When Covid hit home
By Rielly Johnson
Waking up the day the pandemic started was like waking up in an alternate dimension. You see movies and read history books about past pandemics, but they’ve always just been exactly that: history.
No one I know was expecting Covid-19 to have the effect it did, and no one expected they would ever be able to catch it. For a while, it was hard to even grasp that it was real and actually happening.
Quarantine was difficult, and the masks were annoying at first, but it wasn’t until June 13 that my family really had to face Covid-19.
My grandmother called my mom that morning to announce she had tested positive for coronavirus. I first remember the feeling in my chest, like something was holding on to me and squeezing just enough to make it harder to breathe, but not enough to take my breath away entirely.
I had seen the news. I had read all the articles: Covid-19 affected the elderly far worse than it would affect me. It was natural for me to start thinking of the worst possible outcomes when the world was losing its collective mind over this.
For days, it was a waiting game. She’d been quarantined at her local hospital, and we were unable to see her for a long time, which made the waiting all that much more unbearable.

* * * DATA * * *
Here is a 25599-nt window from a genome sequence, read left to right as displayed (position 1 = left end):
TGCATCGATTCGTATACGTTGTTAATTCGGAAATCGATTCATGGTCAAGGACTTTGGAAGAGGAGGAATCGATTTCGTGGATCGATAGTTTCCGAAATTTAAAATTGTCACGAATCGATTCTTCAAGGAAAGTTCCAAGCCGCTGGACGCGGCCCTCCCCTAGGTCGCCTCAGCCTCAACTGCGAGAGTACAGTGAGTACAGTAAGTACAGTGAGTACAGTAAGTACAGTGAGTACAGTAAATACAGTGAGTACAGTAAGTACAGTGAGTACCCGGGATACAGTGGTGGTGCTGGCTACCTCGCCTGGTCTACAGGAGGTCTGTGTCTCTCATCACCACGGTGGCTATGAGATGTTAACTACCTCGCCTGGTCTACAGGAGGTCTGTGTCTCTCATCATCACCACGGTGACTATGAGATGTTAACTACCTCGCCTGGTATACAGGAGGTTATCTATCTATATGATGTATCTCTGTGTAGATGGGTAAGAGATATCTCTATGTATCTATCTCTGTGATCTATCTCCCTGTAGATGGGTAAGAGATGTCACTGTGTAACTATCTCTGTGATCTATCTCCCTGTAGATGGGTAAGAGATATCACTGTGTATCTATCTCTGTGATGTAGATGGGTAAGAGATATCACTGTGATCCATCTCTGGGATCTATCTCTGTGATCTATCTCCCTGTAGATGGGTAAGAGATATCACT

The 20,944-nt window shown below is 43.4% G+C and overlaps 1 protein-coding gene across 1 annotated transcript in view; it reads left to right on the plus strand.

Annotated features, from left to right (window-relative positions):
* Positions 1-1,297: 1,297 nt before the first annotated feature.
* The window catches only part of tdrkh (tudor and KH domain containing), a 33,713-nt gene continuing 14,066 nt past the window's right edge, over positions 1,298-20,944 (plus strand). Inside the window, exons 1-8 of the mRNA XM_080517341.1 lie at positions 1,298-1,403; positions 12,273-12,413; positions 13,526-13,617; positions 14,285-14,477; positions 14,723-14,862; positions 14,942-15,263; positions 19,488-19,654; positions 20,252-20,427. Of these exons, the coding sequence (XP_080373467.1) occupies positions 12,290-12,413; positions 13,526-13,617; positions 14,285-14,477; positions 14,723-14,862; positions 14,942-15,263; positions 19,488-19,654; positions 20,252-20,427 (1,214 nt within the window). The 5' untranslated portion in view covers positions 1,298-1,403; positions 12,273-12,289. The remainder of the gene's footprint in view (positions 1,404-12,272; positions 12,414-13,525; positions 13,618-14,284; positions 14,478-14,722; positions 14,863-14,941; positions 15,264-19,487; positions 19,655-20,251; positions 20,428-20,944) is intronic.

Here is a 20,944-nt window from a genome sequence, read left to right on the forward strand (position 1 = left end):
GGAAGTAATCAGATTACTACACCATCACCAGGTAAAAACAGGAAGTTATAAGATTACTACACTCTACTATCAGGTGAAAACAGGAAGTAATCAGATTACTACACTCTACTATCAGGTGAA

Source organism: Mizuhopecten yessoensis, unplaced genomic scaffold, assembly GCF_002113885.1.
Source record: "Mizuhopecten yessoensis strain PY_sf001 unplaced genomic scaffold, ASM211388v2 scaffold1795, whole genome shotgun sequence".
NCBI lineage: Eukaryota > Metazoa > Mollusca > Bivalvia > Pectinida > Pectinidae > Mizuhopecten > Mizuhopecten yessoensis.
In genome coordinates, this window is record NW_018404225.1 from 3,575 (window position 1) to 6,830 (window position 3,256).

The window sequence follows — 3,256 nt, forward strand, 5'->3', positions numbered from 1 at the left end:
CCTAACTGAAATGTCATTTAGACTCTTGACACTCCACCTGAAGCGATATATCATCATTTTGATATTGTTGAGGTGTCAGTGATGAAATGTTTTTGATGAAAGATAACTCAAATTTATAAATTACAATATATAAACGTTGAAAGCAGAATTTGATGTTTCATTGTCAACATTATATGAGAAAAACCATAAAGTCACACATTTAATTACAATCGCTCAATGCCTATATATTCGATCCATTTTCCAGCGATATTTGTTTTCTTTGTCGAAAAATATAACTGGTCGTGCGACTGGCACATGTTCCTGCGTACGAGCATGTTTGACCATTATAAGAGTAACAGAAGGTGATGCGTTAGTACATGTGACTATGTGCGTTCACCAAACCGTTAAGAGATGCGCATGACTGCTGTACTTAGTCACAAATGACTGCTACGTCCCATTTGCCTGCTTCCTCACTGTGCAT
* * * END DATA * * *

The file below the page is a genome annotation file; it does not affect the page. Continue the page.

My extended family gathered together for group calls a few times, just to talk and distract ourselves from the heaping amount of worry we felt for my grandmother. A week or so later, we received another call from her.
My grandmother sounded ecstatic.
The virus had passed, and she was OK.
“Jacob is a big, burly football player who opened up to the class through these blogs about what the coronavirus did to his already fragile mental state. One of the most positive moments to come out of this ‘Covid Chronicles’ assignment happened during a discussion of that week’s entries when he told the class how valuable the assignment was to help his deteriorating mental state. He also often detailed worrying about his mom,” wrote Blow.
Covid-19, mom and depression
By Jacob Gonzalez
Home in March?